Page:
• http://www.OnlineBusinessNetworker.net Flyn

    I am not sure I completely agree with your third paragraph’s conclusion that “always be closing” is incorrect or that it has to produce some negative response.

    Some of this may be semantics, but I believe most of it is the misconception of what closing is and how it should be done.

    In this case you bring up the perfect example, SPIN Selling.

    In SPIN selling you are closing, but you’re doing it “properly.” It is so obvious that asking for the “order” over and over again in a larger sale is so senseless as to be an irrelevant discussion.

    However, in SPIN you are closing, all the time, but you are closing the prospect on what is important to the solution. If you cannot agree on what is important to the prospect, you’ll never get the sale.

    If you are using SPIN correctly you can influence what is important via education and your own clearer understanding of the prospect’s situation and needs which of course are a part of the SPIN model.

    Closing in the larger sale is not about asking for the order, but arriving at with the prospect at a conclusion of what the optimum solution for the situation is.

    The fact of the matter is you are closing all the way through the process starting with the problem questions. You are closing the prospect on what is a problem — that doesn’t mean you are giving the answer — but you’re getting the prospect to clarify and decide. In the impact questions you are closing the prospect on the importance of those problems and finally getting the prospect to agree on there relative value.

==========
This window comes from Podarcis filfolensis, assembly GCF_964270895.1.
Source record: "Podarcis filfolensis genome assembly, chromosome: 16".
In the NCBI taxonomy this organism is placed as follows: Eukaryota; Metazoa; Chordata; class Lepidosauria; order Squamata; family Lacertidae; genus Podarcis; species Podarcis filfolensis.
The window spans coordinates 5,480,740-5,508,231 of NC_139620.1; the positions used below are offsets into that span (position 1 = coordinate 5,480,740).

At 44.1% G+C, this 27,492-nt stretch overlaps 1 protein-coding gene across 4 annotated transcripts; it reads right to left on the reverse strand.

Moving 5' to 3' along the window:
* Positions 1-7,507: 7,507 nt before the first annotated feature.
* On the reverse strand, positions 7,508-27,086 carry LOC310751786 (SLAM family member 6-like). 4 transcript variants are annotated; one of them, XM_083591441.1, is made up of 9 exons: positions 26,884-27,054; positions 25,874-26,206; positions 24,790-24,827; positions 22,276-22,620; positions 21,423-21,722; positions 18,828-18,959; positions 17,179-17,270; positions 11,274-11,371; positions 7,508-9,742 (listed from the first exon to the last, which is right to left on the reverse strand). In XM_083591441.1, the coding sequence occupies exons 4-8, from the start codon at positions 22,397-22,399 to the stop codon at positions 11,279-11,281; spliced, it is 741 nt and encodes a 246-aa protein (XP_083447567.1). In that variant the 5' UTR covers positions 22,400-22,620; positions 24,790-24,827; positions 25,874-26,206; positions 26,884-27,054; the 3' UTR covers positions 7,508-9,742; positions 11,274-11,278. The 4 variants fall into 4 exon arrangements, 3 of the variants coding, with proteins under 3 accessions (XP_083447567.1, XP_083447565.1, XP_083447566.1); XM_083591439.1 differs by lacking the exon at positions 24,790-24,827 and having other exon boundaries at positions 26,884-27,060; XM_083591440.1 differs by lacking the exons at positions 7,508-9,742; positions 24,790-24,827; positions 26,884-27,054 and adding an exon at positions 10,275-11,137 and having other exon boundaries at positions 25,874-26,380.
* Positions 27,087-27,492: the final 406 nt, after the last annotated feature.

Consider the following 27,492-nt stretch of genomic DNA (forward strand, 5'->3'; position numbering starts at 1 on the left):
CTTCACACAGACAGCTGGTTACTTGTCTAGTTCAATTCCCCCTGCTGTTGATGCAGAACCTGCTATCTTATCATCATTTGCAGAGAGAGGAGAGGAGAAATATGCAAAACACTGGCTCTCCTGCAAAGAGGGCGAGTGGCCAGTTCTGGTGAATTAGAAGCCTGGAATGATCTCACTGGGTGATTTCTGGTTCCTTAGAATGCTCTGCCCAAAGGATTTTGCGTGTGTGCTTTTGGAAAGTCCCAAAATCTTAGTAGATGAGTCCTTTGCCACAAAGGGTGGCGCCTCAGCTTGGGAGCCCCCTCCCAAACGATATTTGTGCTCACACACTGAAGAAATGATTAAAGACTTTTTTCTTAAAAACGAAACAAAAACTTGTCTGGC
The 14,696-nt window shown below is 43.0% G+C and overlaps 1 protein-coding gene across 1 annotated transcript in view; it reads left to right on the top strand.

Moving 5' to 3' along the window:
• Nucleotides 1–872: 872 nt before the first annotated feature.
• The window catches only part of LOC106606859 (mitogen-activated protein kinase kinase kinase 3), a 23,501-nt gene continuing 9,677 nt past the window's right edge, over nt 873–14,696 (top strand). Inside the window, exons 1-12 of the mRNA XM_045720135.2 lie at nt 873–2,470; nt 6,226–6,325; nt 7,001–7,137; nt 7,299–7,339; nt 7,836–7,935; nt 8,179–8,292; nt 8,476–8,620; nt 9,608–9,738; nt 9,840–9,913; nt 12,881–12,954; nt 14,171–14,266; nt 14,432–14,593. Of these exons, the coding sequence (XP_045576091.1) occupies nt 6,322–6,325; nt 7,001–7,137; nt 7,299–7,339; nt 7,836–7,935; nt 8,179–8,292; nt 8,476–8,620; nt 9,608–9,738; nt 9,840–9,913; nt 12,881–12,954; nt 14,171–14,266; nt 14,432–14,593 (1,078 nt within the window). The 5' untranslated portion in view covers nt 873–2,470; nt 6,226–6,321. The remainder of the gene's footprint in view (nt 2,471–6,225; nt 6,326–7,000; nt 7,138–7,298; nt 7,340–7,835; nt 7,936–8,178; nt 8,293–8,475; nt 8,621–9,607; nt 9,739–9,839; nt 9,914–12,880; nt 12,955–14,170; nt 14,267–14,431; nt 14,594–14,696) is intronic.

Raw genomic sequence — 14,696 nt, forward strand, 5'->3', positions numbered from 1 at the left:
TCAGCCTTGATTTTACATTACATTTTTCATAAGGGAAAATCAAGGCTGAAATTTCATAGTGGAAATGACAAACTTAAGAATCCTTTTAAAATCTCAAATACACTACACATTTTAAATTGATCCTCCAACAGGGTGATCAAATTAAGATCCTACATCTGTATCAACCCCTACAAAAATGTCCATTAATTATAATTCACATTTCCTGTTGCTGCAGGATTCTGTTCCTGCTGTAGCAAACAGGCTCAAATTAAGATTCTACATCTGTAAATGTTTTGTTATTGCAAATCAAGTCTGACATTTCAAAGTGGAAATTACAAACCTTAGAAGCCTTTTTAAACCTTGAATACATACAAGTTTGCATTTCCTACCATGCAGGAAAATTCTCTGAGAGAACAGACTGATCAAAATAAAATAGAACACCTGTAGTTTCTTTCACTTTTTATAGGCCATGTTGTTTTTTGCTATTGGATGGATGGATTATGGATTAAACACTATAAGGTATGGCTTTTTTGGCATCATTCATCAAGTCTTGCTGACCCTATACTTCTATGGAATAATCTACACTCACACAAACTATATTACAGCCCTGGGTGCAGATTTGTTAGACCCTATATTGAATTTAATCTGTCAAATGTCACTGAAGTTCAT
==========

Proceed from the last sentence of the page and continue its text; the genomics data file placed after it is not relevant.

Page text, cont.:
You are always closing. You just aren’t asking for the order in the classical sense.

    I would never ask “Can I have the opportunity to fill your next order” I would ask “May I help you determine what the optimum solution to your situation is at which point I we’ll easily be able to tell if we can help you.”

    • http://www.santhonyiannarino.com S. Anthony Iannarino

      Thanks for the comments, Flyn.

      Rackham’s research pointed to the fact that closing is often premature on larger sales and resulted in fewer sales or advances.

      We’ll have to agree to disagree on whether or not you have to ask for the order in large sale. I believe this reluctance to do so is part of what I call the softness epidemic, and it indicates a problem with asking for and obtaining commitments.

      Asking to help determine the optimum solution is fine, but what do you do after you have helped them determine what the optimum solution is? Do you not ask for the commitment to move forward? (which is evidence of infection with the softness virus now at epidemic proportions) I am happy to arrive at a conclusion as to what the optimum solution with the client AND I am happy to ask for the commitment to move forward together once we have done so.

      As for asking for their next order, it may or may not be correct. But if they re-purchase something that you sell again and again, I believe it is wrong not to.